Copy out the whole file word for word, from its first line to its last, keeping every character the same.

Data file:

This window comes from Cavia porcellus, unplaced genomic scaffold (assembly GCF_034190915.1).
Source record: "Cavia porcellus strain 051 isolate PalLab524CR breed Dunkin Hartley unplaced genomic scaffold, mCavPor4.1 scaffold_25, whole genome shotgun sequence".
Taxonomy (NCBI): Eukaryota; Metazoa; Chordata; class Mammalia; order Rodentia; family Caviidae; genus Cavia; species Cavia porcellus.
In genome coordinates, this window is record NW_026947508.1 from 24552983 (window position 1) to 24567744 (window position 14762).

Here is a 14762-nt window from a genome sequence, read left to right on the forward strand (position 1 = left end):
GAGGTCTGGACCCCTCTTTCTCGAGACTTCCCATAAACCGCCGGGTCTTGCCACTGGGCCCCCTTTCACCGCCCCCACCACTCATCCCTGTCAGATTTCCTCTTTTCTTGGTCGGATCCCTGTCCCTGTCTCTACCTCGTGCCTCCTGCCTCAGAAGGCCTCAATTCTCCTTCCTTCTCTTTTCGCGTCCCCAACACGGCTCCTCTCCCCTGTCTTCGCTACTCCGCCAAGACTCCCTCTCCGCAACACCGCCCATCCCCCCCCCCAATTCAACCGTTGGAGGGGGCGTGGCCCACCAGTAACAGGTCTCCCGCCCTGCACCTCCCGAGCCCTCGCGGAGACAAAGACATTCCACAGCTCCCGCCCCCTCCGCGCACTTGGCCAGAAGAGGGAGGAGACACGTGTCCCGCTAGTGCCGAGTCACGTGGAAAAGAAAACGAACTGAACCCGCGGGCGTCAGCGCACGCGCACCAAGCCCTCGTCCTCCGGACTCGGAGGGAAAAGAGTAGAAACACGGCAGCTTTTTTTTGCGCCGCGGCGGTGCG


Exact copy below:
This window comes from Cavia porcellus, unplaced genomic scaffold (assembly GCF_034190915.1).
Source record: "Cavia porcellus strain 051 isolate PalLab524CR breed Dunkin Hartley unplaced genomic scaffold, mCavPor4.1 scaffold_25, whole genome shotgun sequence".
Taxonomy (NCBI): Eukaryota; Metazoa; Chordata; class Mammalia; order Rodentia; family Caviidae; genus Cavia; species Cavia porcellus.
In genome coordinates, this window is record NW_026947508.1 from 24552983 (window position 1) to 24567744 (window position 14762).

Here is a 14762-nt window from a genome sequence, read left to right on the forward strand (position 1 = left end):
GAGGTCTGGACCCCTCTTTCTCGAGACTTCCCATAAACCGCCGGGTCTTGCCACTGGGCCCCCTTTCACCGCCCCCACCACTCATCCCTGTCAGATTTCCTCTTTTCTTGGTCGGATCCCTGTCCCTGTCTCTACCTCGTGCCTCCTGCCTCAGAAGGCCTCAATTCTCCTTCCTTCTCTTTTCGCGTCCCCAACACGGCTCCTCTCCCCTGTCTTCGCTACTCCGCCAAGACTCCCTCTCCGCAACACCGCCCATCCCCCCCCCCAATTCAACCGTTGGAGGGGGCGTGGCCCACCAGTAACAGGTCTCCCGCCCTGCACCTCCCGAGCCCTCGCGGAGACAAAGACATTCCACAGCTCCCGCCCCCTCCGCGCACTTGGCCAGAAGAGGGAGGAGACACGTGTCCCGCTAGTGCCGAGTCACGTGGAAAAGAAAACGAACTGAACCCGCGGGCGTCAGCGCACGCGCACCAAGCCCTCGTCCTCCGGACTCGGAGGGAAAAGAGTAGAAACACGGCAGCTTTTTTTTGCGCCGCGGCGGTGCG